MNO: Finish this sentence: “What if we….”
GE: Could end domestic abuse, child abuse, sex trafficking ………..
MN Original creates 30 minutes of new arts coverage every week, a task made possible through the efforts of our staff of 15 employees. In an effort to pull back the curtain on the people behind MN Original, MNO On The Go introduces Associate Producer, Kate McDonald who was also recently featured on the651.com.
What are you working on RIGHT NOW?
I was transcribing an interview with rapper Astronautalis, who shook up our studios with a fiercely talented performance last week. I must say that in addition to performing, the guy has a way with words, so keep an eye out for his interview airing on MNO this fall.
What does an Associate Producer do?
Well, usually we are the ones asking the questions (so this is weird). However, our job is split relatively equally between office work and field work. We spend a fair amount of our time in the office researching and contacting local artists before pitching them to the group of producers who make the final call on who we profile.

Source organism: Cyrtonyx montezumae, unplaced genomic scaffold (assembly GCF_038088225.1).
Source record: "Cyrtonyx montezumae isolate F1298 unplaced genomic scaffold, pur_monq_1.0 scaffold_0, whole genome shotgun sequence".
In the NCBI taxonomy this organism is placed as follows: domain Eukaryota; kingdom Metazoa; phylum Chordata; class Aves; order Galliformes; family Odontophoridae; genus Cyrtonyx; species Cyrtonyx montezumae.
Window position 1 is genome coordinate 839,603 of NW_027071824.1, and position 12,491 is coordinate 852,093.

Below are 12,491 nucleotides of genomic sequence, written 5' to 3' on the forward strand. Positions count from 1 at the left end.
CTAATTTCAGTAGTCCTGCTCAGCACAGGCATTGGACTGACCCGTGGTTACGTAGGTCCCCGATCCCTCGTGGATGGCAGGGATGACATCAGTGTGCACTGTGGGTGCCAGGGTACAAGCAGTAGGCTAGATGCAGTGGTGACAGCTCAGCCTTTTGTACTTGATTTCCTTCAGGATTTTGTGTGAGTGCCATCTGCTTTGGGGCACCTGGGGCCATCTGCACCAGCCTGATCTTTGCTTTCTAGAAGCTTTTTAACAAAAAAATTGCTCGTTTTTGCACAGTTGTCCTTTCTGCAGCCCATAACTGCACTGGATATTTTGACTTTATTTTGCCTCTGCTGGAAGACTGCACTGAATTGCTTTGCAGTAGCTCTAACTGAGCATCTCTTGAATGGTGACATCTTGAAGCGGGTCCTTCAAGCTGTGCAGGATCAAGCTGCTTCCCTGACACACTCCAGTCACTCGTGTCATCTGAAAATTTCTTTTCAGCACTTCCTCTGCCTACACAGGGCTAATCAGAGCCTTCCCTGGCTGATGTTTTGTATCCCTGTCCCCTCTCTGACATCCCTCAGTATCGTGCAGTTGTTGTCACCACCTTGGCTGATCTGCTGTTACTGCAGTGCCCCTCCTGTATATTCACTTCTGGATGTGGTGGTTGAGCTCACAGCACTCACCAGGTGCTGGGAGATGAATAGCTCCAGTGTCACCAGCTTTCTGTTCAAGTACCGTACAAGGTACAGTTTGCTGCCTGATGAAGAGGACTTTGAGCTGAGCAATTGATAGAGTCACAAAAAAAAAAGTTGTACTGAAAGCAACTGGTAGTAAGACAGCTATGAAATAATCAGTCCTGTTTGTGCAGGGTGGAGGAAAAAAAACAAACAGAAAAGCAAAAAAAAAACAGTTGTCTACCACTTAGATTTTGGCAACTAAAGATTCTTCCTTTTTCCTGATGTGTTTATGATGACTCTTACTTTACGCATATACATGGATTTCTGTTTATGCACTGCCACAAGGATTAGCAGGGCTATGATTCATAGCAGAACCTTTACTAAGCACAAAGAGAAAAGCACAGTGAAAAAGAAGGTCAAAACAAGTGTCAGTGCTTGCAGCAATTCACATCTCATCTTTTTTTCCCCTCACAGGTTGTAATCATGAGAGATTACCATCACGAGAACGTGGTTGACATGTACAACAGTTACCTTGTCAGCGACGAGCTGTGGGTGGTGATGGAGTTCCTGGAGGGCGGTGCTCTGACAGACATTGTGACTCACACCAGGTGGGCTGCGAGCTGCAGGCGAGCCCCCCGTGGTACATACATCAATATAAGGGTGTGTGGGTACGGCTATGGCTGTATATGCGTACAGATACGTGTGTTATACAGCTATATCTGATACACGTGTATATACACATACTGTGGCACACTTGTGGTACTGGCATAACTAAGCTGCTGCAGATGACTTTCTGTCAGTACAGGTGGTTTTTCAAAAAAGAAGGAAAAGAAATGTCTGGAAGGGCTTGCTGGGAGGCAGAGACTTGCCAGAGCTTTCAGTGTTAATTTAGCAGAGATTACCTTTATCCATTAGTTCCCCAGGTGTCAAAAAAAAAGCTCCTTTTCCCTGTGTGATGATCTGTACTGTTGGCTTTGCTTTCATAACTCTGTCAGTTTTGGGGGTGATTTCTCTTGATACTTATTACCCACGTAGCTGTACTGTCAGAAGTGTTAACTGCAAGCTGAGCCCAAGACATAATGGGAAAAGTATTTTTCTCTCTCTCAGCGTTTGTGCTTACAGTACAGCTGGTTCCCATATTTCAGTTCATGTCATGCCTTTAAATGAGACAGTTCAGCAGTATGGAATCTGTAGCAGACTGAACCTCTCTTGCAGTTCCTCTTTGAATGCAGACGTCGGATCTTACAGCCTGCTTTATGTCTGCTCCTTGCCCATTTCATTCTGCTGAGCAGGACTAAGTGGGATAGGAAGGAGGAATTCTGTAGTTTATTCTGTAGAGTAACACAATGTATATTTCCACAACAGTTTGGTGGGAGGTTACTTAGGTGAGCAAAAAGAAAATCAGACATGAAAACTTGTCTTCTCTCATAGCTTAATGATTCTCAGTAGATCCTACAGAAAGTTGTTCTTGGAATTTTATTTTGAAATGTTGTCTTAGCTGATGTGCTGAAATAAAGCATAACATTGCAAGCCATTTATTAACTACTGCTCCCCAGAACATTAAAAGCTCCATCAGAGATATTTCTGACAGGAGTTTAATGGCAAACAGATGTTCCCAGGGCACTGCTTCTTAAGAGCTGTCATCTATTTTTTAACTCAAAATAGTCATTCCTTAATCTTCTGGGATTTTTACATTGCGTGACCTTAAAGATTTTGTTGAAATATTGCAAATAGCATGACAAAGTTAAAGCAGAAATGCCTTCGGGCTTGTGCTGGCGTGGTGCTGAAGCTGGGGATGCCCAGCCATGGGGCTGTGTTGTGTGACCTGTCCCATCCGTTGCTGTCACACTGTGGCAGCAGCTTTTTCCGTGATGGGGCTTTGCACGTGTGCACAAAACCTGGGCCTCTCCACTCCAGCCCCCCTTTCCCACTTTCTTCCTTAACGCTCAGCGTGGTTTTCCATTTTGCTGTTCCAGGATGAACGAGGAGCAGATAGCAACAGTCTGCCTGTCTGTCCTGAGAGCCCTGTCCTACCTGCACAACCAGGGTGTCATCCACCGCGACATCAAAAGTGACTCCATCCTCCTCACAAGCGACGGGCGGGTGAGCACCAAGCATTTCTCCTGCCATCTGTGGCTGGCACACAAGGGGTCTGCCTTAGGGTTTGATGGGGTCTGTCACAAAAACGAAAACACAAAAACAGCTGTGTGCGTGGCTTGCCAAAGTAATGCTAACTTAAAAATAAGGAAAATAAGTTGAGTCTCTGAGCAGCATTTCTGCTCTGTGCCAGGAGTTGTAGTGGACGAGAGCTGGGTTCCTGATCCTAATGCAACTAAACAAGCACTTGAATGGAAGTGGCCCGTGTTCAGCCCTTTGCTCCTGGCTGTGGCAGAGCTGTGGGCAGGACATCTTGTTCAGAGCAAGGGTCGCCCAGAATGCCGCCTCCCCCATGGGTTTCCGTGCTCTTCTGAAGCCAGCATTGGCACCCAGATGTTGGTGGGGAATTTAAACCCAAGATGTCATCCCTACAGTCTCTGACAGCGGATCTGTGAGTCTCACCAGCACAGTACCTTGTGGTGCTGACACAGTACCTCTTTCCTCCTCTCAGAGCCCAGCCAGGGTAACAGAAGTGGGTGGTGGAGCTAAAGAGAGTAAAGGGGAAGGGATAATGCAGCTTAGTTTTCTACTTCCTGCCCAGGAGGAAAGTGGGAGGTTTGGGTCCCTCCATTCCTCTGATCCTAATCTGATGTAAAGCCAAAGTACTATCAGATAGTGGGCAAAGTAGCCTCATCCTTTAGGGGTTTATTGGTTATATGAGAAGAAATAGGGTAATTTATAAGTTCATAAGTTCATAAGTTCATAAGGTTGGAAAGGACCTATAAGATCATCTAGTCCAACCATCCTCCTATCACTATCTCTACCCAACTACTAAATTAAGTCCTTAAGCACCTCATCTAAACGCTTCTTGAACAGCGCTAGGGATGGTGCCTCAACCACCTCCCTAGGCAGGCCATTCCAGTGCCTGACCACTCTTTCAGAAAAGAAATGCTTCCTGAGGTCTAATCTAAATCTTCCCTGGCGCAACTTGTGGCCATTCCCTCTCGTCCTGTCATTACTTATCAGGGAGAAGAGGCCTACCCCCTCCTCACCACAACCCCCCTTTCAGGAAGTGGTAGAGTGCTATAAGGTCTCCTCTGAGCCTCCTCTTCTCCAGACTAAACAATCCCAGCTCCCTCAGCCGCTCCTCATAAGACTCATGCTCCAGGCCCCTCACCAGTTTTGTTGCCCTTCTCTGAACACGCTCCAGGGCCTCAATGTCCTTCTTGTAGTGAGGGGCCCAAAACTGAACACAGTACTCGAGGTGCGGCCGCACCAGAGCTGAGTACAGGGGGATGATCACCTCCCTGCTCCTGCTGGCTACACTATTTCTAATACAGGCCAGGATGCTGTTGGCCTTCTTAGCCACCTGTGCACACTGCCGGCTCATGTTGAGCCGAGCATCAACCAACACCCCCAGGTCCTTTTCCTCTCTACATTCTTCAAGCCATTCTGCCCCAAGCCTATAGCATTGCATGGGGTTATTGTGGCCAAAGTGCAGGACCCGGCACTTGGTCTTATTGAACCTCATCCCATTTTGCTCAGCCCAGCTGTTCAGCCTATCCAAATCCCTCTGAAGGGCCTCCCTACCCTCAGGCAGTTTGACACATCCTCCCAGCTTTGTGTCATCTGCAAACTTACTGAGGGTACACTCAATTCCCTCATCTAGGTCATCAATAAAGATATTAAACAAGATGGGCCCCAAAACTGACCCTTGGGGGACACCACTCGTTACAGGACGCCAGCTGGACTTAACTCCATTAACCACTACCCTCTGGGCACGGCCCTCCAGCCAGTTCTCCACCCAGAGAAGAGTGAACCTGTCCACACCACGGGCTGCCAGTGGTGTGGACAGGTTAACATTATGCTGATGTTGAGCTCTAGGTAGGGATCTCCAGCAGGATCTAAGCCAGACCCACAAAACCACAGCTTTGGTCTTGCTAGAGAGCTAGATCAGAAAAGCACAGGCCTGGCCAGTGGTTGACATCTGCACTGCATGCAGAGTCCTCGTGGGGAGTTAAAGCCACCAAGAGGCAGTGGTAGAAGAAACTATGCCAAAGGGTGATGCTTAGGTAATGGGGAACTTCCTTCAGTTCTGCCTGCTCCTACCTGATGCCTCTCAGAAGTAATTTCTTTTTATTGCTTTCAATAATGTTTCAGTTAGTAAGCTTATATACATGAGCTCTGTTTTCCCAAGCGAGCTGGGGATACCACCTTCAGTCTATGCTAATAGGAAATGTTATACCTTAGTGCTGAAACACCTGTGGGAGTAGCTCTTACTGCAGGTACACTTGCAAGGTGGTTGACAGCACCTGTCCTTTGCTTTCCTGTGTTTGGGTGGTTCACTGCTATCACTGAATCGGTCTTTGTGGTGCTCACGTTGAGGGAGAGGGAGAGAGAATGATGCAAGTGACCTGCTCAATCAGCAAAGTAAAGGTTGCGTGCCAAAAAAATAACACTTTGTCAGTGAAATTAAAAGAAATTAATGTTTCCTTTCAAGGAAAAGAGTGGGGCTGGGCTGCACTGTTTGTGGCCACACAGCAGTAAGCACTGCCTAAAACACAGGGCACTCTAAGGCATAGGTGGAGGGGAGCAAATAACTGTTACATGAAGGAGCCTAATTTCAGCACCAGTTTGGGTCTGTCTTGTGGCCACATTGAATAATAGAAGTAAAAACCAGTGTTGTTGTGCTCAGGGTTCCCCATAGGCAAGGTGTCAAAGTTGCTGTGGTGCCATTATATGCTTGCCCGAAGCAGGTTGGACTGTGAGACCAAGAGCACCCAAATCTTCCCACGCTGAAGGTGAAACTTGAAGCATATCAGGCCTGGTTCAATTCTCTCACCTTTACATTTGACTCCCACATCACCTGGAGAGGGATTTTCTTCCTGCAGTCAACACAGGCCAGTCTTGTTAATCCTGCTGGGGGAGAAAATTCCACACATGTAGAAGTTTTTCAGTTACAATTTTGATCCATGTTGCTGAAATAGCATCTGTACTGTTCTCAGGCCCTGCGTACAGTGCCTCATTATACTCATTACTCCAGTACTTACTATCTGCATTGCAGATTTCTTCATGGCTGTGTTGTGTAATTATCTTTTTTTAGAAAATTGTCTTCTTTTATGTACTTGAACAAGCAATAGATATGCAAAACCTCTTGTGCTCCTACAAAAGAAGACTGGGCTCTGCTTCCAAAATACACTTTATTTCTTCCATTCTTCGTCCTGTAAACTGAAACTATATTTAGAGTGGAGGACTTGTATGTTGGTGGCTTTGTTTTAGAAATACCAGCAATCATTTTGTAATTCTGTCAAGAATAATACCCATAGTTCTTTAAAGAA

Pre-production begins once the artists are selected and then I work with a producer to coordinate the best way to showcase the artist’s work and process. We usually spend about a day with the artist, filming their work and interviewing them about their craft and creative process. Once the shoot is complete we come back to the office and I help collect and organize the different elements needed for the editing process.
What aspect of working in production has been the most surprising or unexpected to you?
Just how much time, effort and collaboration it takes to produce a weekly half hour series! Lucky for us we have an amazing team here at MN Original all of whom make it possible for the show to get onto the air every week.
You’ve acted as Associate Producer for all of MN Original‘s studio music shoots over the last two years, including the performance below from The Cactus Blossoms. Walk us through your duties throughout that day’s shoot.
Music week is the best. Even though my day starts at 7:30 a.m. I basically get to see two free concerts a day for an entire week.
Schedule goes a bit like this:
7:30 a.m.: Arrive and make sure the day’s schedule is out for the crew. Set up coffee and craft services for the first band.
8:00 a.m.: Crew for the day arrives. We usually have 10-12 people working on each music week (aside from the producers). The crew includes a floor director and three photographers in addition to lighting, photography and sound directors and assistants.